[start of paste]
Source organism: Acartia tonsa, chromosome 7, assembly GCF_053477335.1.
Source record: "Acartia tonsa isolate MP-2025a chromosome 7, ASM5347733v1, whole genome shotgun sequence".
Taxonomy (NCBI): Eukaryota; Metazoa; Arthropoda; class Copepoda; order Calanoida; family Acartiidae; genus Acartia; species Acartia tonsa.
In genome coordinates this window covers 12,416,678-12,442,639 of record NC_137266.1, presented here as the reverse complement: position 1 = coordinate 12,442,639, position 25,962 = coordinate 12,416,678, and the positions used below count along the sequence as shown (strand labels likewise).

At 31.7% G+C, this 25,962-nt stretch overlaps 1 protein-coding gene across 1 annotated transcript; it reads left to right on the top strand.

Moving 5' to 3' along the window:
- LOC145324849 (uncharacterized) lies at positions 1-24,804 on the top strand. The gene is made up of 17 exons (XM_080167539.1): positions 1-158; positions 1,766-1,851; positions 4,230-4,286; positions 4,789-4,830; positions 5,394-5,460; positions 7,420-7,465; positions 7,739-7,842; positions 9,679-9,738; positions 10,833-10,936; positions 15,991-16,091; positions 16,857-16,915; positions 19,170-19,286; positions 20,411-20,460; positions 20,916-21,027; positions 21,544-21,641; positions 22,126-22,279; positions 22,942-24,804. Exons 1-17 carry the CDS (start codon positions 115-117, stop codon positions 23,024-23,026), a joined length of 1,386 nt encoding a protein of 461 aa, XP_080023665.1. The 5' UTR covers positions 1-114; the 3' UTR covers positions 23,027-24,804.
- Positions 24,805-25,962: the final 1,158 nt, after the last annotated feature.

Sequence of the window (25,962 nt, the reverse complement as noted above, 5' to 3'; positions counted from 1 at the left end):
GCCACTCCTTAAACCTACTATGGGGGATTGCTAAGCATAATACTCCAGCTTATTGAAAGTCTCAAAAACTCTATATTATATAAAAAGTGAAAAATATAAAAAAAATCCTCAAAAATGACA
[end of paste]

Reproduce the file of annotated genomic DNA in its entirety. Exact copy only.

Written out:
Source organism: Acartia tonsa, chromosome 7, assembly GCF_053477335.1.
Source record: "Acartia tonsa isolate MP-2025a chromosome 7, ASM5347733v1, whole genome shotgun sequence".
Taxonomy (NCBI): Eukaryota; Metazoa; Arthropoda; class Copepoda; order Calanoida; family Acartiidae; genus Acartia; species Acartia tonsa.
In genome coordinates this window covers 12,416,678-12,442,639 of record NC_137266.1, presented here as the reverse complement: position 1 = coordinate 12,442,639, position 25,962 = coordinate 12,416,678, and the positions used below count along the sequence as shown (strand labels likewise).

At 31.7% G+C, this 25,962-nt stretch overlaps 1 protein-coding gene across 1 annotated transcript; it reads left to right on the top strand.

Moving 5' to 3' along the window:
- LOC145324849 (uncharacterized) lies at positions 1-24,804 on the top strand. The gene is made up of 17 exons (XM_080167539.1): positions 1-158; positions 1,766-1,851; positions 4,230-4,286; positions 4,789-4,830; positions 5,394-5,460; positions 7,420-7,465; positions 7,739-7,842; positions 9,679-9,738; positions 10,833-10,936; positions 15,991-16,091; positions 16,857-16,915; positions 19,170-19,286; positions 20,411-20,460; positions 20,916-21,027; positions 21,544-21,641; positions 22,126-22,279; positions 22,942-24,804. Exons 1-17 carry the CDS (start codon positions 115-117, stop codon positions 23,024-23,026), a joined length of 1,386 nt encoding a protein of 461 aa, XP_080023665.1. The 5' UTR covers positions 1-114; the 3' UTR covers positions 23,027-24,804.
- Positions 24,805-25,962: the final 1,158 nt, after the last annotated feature.

Sequence of the window (25,962 nt, the reverse complement as noted above, 5' to 3'; positions counted from 1 at the left end):
GCCACTCCTTAAACCTACTATGGGGGATTGCTAAGCATAATACTCCAGCTTATTGAAAGTCTCAAAAACTCTATATTATATAAAAAGTGAAAAATATAAAAAAAATCCTCAAAAATGACA